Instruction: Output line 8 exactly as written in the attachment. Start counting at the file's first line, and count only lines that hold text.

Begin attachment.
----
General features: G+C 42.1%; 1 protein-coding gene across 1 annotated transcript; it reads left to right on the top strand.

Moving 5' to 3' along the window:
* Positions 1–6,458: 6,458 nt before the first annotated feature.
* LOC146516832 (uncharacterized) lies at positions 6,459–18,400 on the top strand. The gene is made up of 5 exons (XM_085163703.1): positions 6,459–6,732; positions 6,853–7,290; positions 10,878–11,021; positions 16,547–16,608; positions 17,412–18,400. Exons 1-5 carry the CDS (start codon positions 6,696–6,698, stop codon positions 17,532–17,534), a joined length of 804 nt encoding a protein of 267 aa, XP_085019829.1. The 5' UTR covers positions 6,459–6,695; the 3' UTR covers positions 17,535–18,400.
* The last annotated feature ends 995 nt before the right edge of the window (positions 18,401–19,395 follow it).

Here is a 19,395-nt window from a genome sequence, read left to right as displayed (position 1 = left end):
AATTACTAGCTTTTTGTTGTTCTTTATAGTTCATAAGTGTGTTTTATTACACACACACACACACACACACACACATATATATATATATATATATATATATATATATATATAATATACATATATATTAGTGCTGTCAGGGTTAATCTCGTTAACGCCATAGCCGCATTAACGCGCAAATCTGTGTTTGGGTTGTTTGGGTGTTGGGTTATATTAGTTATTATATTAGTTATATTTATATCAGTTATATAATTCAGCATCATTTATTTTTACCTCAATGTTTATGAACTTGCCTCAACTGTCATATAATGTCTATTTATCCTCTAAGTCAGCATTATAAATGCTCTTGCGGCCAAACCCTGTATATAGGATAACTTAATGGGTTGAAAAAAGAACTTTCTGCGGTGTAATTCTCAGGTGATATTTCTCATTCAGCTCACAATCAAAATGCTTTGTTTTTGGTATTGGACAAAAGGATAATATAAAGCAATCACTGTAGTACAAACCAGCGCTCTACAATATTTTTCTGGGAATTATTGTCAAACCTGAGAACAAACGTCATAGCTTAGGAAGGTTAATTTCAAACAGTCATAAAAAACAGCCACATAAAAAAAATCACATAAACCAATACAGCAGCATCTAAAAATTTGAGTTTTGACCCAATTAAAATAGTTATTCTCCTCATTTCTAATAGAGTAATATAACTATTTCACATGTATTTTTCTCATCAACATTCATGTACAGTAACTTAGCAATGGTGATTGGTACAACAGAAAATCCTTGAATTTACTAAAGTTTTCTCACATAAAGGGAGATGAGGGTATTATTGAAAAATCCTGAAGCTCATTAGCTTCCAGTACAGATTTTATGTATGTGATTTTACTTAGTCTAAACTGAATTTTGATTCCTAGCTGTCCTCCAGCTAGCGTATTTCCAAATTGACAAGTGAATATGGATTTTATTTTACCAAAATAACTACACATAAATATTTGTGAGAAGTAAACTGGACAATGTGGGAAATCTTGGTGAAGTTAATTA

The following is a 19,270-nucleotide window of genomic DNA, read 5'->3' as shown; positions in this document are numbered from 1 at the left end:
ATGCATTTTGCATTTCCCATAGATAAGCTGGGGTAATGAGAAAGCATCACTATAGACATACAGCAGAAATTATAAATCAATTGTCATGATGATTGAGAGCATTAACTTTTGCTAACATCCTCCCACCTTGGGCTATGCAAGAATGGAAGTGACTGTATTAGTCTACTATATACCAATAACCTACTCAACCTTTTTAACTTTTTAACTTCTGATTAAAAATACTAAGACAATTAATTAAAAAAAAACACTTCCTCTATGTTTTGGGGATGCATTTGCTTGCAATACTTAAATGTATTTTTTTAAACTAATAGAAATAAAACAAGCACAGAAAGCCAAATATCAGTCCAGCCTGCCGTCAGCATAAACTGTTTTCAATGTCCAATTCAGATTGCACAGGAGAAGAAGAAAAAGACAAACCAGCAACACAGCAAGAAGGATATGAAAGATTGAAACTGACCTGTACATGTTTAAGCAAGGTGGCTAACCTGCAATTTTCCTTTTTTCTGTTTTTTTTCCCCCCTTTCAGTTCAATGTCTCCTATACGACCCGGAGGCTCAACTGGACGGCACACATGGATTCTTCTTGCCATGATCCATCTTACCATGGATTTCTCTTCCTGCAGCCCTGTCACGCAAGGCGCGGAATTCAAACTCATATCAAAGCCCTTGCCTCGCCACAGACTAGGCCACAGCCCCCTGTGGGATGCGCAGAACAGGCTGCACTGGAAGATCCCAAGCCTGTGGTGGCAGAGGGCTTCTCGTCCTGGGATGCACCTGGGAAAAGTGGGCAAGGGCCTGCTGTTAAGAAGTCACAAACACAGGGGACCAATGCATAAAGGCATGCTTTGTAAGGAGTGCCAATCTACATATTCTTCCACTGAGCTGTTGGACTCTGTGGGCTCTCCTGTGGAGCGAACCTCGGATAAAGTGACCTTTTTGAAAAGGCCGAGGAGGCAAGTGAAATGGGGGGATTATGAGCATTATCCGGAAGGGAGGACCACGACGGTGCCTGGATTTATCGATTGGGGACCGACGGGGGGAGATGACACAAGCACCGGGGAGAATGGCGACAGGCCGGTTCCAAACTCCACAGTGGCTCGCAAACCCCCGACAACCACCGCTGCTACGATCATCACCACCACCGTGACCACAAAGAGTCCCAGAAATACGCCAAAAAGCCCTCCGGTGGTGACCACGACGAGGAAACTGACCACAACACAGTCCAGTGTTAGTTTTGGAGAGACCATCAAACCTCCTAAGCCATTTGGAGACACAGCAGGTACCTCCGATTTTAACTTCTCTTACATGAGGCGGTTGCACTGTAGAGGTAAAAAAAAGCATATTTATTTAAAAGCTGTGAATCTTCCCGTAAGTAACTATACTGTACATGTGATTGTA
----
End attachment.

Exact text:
The following is a 19,270-nucleotide window of genomic DNA, read 5'->3' as shown; positions in this document are numbered from 1 at the left end: